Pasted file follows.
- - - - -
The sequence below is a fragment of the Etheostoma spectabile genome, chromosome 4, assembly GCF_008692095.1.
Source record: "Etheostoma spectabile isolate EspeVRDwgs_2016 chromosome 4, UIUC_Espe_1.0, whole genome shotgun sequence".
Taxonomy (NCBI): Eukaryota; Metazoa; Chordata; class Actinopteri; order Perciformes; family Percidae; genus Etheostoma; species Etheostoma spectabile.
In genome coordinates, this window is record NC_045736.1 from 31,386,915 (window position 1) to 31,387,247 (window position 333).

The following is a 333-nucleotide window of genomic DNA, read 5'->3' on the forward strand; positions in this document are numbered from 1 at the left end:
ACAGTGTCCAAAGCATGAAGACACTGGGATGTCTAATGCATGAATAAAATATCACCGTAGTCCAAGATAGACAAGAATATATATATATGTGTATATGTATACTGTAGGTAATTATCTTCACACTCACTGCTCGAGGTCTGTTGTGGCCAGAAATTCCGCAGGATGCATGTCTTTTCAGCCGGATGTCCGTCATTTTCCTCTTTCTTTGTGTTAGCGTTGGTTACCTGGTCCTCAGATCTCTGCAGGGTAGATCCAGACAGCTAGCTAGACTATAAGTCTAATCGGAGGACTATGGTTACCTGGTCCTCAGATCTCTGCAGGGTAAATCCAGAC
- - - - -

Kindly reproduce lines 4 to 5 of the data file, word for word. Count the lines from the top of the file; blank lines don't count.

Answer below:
In genome coordinates, this window is record NC_045736.1 from 31,386,915 (window position 1) to 31,387,247 (window position 333).

The following is a 333-nucleotide window of genomic DNA, read 5'->3' on the forward strand; positions in this document are numbered from 1 at the left end: